Three men sat in the corner of the public house. They didn’t say much, they were waiting.
The other people around them were still talking about the hanging seven days earlier. The executed man had struggled for a long time when he dropped, the crowd had gone quiet by the time he went still. Most people had known him, he was always a bit odd, a bit menacing.
Sometime after midnight the three men went out into the dark and then kept walking till they got to the bridge. The moon was hidden by clouds, but they could hear where the gibbet was by the creaking and clanking, and they could smell it too. Not for the first time the smaller man, Esau Fawcett, regretted saying yes but it was too late now. The other two grasped his legs and lifted him up, he thought he would fall and he reached out at what was in front of him. He grasped the chained corpse of the gibbeted man. His eyes were sinking, his jaw was dropping, his skin was rotting. Esau managed to pull out his boning knife and reach for the caged right hand. It came away easily enough, and dropped onto the road.
There was no one to see the three men as they returned with their prize. Esau went home to his wife and his bed but he couldn’t sleep, he kept remembering how the hand had felt, so cold and clammy. On the agreed day they met up again, the older man had the hand. It had been cured like a ham, the smell was now of saltpetre. It looked grey and withered and had been dried hard. The long straight fingers looked like dead twigs. Esau wondered aloud whether it would actually work. The older man promised that it would, that they could rob the farmer’s house and no one would wake, because of the Hand of Glory.
Esau kept thinking of what he would do with the money as they approached the farmhouse. There was no signs of life but they had to be sure that everyone was definitely asleep. The older man struck a flint and lit the dry moss in a tinderbox. It crackled and glowed and he lowered the hand towards the flame. For a moment nothing happened, Esau hoped that there was someone still awake in the house and they’d just have to go home and go to bed … but then the middle finger caught alight. Esau scrambled through a small back window they forced open. The older man passed him the hand. Esau grasped it tightly holding the flame upwards.
In the dark of the house the ghastly candle provided little light, it flickered and hissed. Esau didn’t see the edge of the table or the jug of gale beer, it fell onto the flagstones with a loud crash. Esau froze – but nothing happened. No one came. From outside the other two urged him on so he went on into the larder, and found the money box. He made a lot more noise opening it up with his iron crow, but it didn’t matter, still no one came. The Hand of Glory had spellbound the household just like it was supposed to.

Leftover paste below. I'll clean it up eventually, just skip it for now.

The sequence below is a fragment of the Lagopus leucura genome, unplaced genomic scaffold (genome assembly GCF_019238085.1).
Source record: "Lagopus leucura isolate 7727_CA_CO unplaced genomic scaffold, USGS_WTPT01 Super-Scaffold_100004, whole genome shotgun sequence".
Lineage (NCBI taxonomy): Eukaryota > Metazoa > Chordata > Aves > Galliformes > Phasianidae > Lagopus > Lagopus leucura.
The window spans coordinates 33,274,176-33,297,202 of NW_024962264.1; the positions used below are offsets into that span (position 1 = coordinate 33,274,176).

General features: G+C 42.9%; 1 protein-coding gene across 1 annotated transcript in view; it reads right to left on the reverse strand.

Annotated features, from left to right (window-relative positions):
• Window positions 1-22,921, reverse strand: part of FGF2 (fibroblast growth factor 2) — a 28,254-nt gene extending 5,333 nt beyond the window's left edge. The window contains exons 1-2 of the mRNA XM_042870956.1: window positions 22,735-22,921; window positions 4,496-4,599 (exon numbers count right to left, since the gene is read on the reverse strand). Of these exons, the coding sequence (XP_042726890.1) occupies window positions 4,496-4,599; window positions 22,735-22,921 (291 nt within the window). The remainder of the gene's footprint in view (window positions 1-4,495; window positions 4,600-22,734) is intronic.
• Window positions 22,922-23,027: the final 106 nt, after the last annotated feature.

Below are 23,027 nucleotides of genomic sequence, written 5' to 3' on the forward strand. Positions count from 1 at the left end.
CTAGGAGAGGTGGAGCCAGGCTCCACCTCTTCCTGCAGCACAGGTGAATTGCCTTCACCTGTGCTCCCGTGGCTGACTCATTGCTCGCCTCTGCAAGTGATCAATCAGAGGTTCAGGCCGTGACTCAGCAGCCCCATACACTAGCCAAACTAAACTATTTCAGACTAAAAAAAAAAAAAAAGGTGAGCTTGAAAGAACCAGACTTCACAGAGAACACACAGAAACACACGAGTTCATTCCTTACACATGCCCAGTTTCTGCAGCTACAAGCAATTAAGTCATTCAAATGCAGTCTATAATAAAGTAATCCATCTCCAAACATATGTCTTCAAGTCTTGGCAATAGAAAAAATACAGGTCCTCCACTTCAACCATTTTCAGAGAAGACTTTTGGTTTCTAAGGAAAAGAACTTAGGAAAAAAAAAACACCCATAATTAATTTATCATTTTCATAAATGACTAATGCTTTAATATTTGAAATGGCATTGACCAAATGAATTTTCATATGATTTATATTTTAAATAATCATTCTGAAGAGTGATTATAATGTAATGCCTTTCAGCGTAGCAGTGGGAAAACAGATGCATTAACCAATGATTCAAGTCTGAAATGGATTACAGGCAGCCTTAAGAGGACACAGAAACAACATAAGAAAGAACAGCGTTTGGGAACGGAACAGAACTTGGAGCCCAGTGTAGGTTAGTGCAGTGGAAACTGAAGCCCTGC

Outside and away from the farmstead they struggled to extinguish the flame until the older man remembered blood would work, and they found a recently disembowelled rabbit. Esau felt much better than he had for weeks as he went home in the early morning. He had the hand with him because the other two had to carry the money box away but they’d be sure to meet up soon to share out the spoils. He wasn’t afraid of the hand anymore, he thought of it as a tool not a piece of a person, and he put it under his bed for safe keeping in case he needed it again. He got into his bed beside his sleeping wife.
Sometime later he woke up. He felt a cold dry hand around his wrist. He noticed a growing smell of decay. He heard a metallic creaking. He didn’t want to but he couldn’t help opening his eyes. He looked straight into a face whose eyes were sunken, whose jaw had dropped, whose skin was rotten. ‘Give me back my hand’ it said.
As the mourners walked back to the village after Esau’s burial, none of them looked at the gibbet by the bridge and no one noticed the hanging blackened corpse had two hands again.
The idea of a Hand of Glory is found across Europe complete with different rules and traditions for what it could do and how to make it work. In Britain and Ireland stories from antiquarians are mixed up with reports of actual use. There is a hand kept in Whitby Museum, supposedly a Hand of Glory, it was apparently found in the wall of a cottage in Castleton.